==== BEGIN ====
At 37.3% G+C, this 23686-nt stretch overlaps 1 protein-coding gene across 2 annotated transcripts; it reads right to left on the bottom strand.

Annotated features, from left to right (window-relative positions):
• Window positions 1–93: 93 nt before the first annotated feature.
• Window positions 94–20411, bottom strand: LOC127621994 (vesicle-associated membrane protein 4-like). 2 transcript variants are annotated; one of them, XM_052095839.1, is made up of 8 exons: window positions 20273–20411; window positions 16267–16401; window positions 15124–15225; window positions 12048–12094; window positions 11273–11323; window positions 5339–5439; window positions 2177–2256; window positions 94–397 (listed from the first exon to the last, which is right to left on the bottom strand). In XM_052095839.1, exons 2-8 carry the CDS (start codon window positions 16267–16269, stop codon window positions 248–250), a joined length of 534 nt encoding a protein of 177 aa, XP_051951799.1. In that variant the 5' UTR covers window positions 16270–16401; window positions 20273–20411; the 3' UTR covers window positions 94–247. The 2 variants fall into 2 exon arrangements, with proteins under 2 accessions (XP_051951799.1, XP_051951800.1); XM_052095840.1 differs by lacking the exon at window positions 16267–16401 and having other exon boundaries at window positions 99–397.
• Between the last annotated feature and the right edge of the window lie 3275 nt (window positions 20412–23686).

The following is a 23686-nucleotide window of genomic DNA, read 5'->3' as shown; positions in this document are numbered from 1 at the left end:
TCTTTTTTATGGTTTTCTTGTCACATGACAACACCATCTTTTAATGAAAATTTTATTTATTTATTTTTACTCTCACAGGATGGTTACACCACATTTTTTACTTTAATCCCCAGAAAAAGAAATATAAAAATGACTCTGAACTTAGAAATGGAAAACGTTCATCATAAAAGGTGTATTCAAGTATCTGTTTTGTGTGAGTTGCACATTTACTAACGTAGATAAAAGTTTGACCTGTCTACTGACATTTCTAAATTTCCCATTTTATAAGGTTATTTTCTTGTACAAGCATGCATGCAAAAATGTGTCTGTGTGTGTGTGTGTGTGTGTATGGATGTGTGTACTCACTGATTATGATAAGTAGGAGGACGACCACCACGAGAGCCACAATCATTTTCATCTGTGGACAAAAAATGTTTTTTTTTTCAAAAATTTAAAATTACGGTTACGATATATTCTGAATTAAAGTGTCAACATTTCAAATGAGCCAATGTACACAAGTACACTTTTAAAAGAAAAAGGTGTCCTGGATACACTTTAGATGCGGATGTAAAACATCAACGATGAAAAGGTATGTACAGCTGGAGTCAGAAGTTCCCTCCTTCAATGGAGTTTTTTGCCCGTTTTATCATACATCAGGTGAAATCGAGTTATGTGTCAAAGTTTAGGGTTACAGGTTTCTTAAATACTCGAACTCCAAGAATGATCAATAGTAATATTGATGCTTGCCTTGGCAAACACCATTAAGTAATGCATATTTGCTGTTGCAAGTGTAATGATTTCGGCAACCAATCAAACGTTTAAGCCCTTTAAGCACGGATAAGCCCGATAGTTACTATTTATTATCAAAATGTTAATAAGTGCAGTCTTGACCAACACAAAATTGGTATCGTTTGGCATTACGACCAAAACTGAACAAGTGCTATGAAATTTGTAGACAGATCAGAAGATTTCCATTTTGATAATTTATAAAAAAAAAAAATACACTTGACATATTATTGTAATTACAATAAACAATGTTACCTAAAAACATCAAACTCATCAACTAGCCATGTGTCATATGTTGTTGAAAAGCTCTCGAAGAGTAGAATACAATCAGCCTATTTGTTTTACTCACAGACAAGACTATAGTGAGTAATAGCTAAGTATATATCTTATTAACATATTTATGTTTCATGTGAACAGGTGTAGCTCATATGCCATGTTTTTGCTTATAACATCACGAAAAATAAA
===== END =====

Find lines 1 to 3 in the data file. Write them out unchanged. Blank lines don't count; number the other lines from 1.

At 37.3% G+C, this 23686-nt stretch overlaps 1 protein-coding gene across 2 annotated transcripts; it reads right to left on the bottom strand.

Annotated features, from left to right (window-relative positions):
• Window positions 1–93: 93 nt before the first annotated feature.